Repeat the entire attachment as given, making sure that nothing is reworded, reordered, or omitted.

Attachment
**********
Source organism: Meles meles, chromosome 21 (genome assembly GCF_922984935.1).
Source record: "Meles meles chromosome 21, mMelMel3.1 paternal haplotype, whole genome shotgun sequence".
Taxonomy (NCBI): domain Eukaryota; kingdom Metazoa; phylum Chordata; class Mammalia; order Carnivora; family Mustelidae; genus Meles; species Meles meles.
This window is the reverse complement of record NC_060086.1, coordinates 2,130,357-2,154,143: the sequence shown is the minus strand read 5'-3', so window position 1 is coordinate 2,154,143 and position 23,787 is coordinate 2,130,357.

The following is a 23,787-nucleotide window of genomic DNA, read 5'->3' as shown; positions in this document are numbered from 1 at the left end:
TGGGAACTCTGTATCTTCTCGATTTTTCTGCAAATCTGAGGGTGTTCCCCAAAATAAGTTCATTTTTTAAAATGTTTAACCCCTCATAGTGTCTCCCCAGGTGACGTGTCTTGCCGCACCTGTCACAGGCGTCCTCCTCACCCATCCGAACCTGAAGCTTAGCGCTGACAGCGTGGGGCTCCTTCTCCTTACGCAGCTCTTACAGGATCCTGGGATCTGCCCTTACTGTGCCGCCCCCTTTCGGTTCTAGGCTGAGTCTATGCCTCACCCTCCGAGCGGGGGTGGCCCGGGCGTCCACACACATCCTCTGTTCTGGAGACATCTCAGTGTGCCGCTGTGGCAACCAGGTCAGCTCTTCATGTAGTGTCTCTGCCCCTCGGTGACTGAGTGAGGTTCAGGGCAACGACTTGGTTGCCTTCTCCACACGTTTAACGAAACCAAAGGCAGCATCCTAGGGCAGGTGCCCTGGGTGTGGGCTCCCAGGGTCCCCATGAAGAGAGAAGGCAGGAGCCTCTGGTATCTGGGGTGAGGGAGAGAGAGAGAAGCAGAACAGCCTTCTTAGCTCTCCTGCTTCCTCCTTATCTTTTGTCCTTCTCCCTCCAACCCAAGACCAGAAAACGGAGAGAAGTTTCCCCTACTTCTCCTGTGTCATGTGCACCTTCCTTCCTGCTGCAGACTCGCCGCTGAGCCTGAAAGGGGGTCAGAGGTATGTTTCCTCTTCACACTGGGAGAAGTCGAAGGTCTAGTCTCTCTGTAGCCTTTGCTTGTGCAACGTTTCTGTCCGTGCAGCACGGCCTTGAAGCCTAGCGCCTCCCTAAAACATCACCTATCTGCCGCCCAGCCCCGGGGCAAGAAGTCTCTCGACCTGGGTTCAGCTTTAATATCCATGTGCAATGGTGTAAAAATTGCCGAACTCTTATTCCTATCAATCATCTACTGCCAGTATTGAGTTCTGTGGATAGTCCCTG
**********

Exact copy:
Source organism: Meles meles, chromosome 21 (genome assembly GCF_922984935.1).
Source record: "Meles meles chromosome 21, mMelMel3.1 paternal haplotype, whole genome shotgun sequence".
Taxonomy (NCBI): domain Eukaryota; kingdom Metazoa; phylum Chordata; class Mammalia; order Carnivora; family Mustelidae; genus Meles; species Meles meles.
This window is the reverse complement of record NC_060086.1, coordinates 2,130,357-2,154,143: the sequence shown is the minus strand read 5'-3', so window position 1 is coordinate 2,154,143 and position 23,787 is coordinate 2,130,357.

The following is a 23,787-nucleotide window of genomic DNA, read 5'->3' as shown; positions in this document are numbered from 1 at the left end:
TGGGAACTCTGTATCTTCTCGATTTTTCTGCAAATCTGAGGGTGTTCCCCAAAATAAGTTCATTTTTTAAAATGTTTAACCCCTCATAGTGTCTCCCCAGGTGACGTGTCTTGCCGCACCTGTCACAGGCGTCCTCCTCACCCATCCGAACCTGAAGCTTAGCGCTGACAGCGTGGGGCTCCTTCTCCTTACGCAGCTCTTACAGGATCCTGGGATCTGCCCTTACTGTGCCGCCCCCTTTCGGTTCTAGGCTGAGTCTATGCCTCACCCTCCGAGCGGGGGTGGCCCGGGCGTCCACACACATCCTCTGTTCTGGAGACATCTCAGTGTGCCGCTGTGGCAACCAGGTCAGCTCTTCATGTAGTGTCTCTGCCCCTCGGTGACTGAGTGAGGTTCAGGGCAACGACTTGGTTGCCTTCTCCACACGTTTAACGAAACCAAAGGCAGCATCCTAGGGCAGGTGCCCTGGGTGTGGGCTCCCAGGGTCCCCATGAAGAGAGAAGGCAGGAGCCTCTGGTATCTGGGGTGAGGGAGAGAGAGAGAAGCAGAACAGCCTTCTTAGCTCTCCTGCTTCCTCCTTATCTTTTGTCCTTCTCCCTCCAACCCAAGACCAGAAAACGGAGAGAAGTTTCCCCTACTTCTCCTGTGTCATGTGCACCTTCCTTCCTGCTGCAGACTCGCCGCTGAGCCTGAAAGGGGGTCAGAGGTATGTTTCCTCTTCACACTGGGAGAAGTCGAAGGTCTAGTCTCTCTGTAGCCTTTGCTTGTGCAACGTTTCTGTCCGTGCAGCACGGCCTTGAAGCCTAGCGCCTCCCTAAAACATCACCTATCTGCCGCCCAGCCCCGGGGCAAGAAGTCTCTCGACCTGGGTTCAGCTTTAATATCCATGTGCAATGGTGTAAAAATTGCCGAACTCTTATTCCTATCAATCATCTACTGCCAGTATTGAGTTCTGTGGATAGTCCCTG